Moving with the military is always extremely fun. It’s like a game: what will they break this time? I bet $100 it’s your great-grandmother’s irreplaceable antique tea set.
The other part of moving that is always especially wonderful is finding a new school for the kids. I know you just can’t wait to do this! And for those who are traveling with an Individualized Education Program (IEP) or a 504 Plan, this process is just super smooth, right?!
All kidding aside, moving is hard and trying to find a district or school that will meet your child’s educational needs is unbelievably challenging. But, armed with a little knowledge, the process doesn’t have to be a battle.
Get the records.
Get all of the records from the school that you are leaving. This is your right under the Family Educational Rights and Privacy Act (FERPA). The law states your school must provide access (copies) to your child’s educational file upon your request. Since we all know you are more likely to get service with a smile if you use a little courtesy, it is best to let your school know about your request a few weeks before you move. And if they give you any pushback, remind them about the law. Lots of school will offer to send those records along for you, but as a teacher and mom, I would always feel better if I have a copy to hand carry in addition to the forwarded copy.
Know the law.
While each district might have its own forms, and each state might tweak the process a little bit, an IEP or 504 Plan is a federally protected legal document and must be adhered to until the new district convenes a meeting, or requests new evaluations. In other words, if a child is getting specific services in District 1 of North Carolina, the new school in California must provide comparable services until a new IEP is agreed to. The word comparable is important, since the law doesn’t require an exact match in services, just similar services.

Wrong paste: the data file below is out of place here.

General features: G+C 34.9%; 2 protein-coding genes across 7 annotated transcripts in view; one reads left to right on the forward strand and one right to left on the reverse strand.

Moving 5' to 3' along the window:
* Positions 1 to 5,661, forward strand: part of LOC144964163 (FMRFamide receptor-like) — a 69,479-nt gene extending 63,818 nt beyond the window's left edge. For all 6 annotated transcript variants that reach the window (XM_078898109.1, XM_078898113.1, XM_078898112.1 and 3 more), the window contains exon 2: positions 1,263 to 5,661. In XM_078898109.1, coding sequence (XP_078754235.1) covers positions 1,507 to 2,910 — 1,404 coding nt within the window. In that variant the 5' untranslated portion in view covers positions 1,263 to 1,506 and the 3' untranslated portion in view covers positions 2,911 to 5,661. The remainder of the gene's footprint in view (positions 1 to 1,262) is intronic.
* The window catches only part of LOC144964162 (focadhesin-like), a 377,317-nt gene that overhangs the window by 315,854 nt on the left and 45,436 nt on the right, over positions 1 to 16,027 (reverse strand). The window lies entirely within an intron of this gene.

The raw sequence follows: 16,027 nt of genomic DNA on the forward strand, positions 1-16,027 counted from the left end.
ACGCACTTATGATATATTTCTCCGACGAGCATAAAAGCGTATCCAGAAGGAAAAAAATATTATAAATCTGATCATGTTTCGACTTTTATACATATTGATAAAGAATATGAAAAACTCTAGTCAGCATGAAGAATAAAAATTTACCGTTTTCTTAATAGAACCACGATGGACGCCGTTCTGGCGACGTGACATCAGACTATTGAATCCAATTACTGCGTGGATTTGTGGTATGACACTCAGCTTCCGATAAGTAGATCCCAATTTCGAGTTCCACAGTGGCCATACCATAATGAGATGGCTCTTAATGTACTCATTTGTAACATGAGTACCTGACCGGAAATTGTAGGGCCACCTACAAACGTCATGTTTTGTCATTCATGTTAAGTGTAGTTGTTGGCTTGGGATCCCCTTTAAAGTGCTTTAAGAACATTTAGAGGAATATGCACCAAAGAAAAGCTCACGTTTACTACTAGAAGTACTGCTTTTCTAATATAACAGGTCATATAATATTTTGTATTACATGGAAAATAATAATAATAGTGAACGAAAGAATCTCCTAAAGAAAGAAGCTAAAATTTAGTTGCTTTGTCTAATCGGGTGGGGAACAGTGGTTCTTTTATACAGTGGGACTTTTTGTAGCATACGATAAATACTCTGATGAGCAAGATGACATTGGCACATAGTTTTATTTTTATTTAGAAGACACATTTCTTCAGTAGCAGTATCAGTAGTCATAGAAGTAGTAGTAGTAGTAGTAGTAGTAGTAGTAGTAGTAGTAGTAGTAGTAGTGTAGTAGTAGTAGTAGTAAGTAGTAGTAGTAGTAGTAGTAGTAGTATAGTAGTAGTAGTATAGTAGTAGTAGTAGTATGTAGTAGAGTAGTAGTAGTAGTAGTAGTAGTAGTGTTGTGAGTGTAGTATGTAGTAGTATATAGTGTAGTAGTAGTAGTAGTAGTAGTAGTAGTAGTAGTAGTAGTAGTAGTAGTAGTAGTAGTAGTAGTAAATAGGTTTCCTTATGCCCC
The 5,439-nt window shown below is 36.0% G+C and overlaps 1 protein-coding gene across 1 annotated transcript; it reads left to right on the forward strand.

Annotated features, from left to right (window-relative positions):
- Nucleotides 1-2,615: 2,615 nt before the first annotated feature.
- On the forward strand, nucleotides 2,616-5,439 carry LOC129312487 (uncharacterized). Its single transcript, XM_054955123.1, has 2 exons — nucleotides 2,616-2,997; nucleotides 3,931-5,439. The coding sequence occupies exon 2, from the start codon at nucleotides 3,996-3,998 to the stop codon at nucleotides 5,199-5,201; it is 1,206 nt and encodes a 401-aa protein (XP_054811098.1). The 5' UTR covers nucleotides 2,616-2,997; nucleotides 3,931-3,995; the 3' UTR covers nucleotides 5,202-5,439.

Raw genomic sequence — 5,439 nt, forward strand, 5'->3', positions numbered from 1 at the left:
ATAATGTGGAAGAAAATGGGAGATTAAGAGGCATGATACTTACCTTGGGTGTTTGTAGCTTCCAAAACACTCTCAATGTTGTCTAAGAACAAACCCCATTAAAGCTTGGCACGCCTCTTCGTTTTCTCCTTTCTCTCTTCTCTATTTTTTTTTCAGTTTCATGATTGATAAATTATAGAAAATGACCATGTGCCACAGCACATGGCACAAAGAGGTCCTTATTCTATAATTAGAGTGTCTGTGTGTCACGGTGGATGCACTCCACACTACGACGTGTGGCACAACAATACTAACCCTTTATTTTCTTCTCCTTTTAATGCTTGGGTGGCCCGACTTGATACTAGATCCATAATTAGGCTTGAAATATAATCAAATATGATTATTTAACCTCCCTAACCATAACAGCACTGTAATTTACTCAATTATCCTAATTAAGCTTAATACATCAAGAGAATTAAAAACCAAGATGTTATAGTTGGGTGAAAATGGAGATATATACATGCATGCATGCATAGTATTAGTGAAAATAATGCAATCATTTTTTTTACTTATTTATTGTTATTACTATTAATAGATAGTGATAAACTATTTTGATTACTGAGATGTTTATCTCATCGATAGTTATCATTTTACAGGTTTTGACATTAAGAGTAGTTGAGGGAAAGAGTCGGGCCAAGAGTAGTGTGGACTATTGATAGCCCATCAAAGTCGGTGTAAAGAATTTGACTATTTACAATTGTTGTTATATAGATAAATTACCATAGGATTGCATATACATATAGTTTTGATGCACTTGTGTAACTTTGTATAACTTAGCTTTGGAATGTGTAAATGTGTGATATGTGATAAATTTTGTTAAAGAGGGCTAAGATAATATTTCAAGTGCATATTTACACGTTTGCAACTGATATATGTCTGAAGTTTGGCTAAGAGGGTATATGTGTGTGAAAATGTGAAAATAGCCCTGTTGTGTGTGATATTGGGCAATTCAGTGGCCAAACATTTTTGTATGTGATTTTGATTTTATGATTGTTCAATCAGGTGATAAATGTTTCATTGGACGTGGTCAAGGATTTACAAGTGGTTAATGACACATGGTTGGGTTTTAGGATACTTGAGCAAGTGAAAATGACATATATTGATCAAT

Bonus: There is new language in the Federal Register that took effect on July 27 that requires DOD schools to comply with federal regulations about accepting IEPs from other school systems.
On the downside, private schools are not required to provide comprehensive services for students who have IEPs. Some schools do go above and beyond. And public school districts may be required to provide equitable services, but these will likely not be an extensive as if your child were placed in a public school setting.
Know your rights.
You have federally protected rights that are mandated in ALL states. You have the right to:
- understand the procedural safeguards
- inspect and review educational records
- participate in all educational meeting
- request an outside independent educational evaluation or IEE (this is NOT required to be paid for by the school district for 504 Plans)
- to receive prior written notice about all meetings and proposed changes to the IEP/504 Plan
- to consent or withhold consent (withholding consent means that the current IEP will continue until a consensus on a new IEP is reached)
- to use mediation or other means specified in IDEA 2004 to resolves disputes
Make a Friend
This might be the most important thing you can do. Teachers know the system, the laws, and have access to all of the educational options in the district. They know what is available, reasonable, and what is considered best practice. You need your teachers on your side.
I know we can all become a protective ‘Momma Bear’ when it comes to our kids, but pull that bear back to the mouth of cave. Teachers are highly educated and certified professionals, so take every opportunity to listen to their advice. She might be seeing things that you aren’t, or see a different way to approach a difficult situation.
You don’t need to bake her a cake, although teachers do love cake. Just keep her in the loop from the first day of school. Let her know all about your child, and the strengths and weaknesses you see. Advise her about what has, and has not, worked in the past; she will thank you for not letting her go down a dead end street. Above all, treat her like a professional who takes her career seriously, and who loves your child.
With your records in hand, a good grasp on your laws and rights, and with an ally in the classroom, even moving schools with an IEP or 504 Plan can be made slightly easier.
What tips would you add for military families with IEP or 504 Plans?
Posted by Marguerite Flanagan, M.Ed, founder of MilKids Education Consulting, a blog focusing on military and special needs children offering practical tips, fun ideas, and advice on decoding the very dense special education laws.